What are some of the challenges you face as a content creator in this niche?
Coming to new technology with a beginner’s mindset is Kelsey’s biggest struggle in her chosen niche. Because technology today opens so many possibilities, Kelsey admits it’s hard for her to keep up with the pace and consistently learn things. For example, when the algorithms change when she just went through learning through the old algorithm.
What do you think sets you apart from other creators in this niche?
“I genuinely want to help people. I’m not just sharing stuff that I think is valuable,” Kelsey says. To be able to do these, she spends time talking to her audience, researching, and validating whether the content she has in mind will help her audience and if these are the types of content her audience wants to see.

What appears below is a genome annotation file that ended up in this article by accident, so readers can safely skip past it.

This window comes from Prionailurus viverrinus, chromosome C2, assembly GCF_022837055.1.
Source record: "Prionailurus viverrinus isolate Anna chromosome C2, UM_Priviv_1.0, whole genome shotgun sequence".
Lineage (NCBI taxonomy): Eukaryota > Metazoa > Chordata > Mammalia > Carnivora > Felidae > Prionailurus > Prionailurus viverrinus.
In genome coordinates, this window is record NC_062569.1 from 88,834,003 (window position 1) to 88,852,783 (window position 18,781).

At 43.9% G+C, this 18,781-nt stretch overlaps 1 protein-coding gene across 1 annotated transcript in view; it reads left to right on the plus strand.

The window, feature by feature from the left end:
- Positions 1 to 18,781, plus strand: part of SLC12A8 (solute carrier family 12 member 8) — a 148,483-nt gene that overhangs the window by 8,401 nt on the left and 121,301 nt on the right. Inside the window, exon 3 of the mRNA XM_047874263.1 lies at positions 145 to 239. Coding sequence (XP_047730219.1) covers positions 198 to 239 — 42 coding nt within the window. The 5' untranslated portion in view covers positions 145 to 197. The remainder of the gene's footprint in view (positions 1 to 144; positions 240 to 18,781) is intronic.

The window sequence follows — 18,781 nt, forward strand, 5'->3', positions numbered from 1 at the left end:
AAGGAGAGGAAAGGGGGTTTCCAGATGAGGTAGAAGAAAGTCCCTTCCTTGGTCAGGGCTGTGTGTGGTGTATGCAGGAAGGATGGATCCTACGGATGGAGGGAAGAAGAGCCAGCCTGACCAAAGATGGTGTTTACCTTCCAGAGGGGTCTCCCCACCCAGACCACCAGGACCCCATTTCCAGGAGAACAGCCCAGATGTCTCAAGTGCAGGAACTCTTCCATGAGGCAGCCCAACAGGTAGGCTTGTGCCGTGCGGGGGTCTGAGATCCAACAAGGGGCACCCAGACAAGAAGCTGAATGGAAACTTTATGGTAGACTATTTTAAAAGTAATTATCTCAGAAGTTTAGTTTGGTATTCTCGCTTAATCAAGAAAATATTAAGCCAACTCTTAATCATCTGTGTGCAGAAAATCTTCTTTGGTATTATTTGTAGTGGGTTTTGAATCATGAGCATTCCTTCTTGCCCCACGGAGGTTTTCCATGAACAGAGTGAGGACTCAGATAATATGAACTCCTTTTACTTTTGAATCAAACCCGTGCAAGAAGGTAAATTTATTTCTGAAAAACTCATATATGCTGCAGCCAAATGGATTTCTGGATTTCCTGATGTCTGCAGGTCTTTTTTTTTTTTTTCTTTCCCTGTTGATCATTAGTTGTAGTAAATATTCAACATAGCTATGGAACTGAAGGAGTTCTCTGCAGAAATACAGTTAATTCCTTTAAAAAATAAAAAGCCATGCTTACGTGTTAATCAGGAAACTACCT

Kelsey calls her strategy 60-40. Instead of being her only sharing what she knows, 60% of her content creation process depends on what type of content would be helpful to her audience. Once she figures that out, she’ll present it in a funny and valuable way, comprising the 40%.
How do you help your clients?
When working with clients, Kelsey always begins the process by asking them about their fears and why they’re playing small. Once they’re over that and understand what type of message they want to send to the world, they start taking small, baby steps.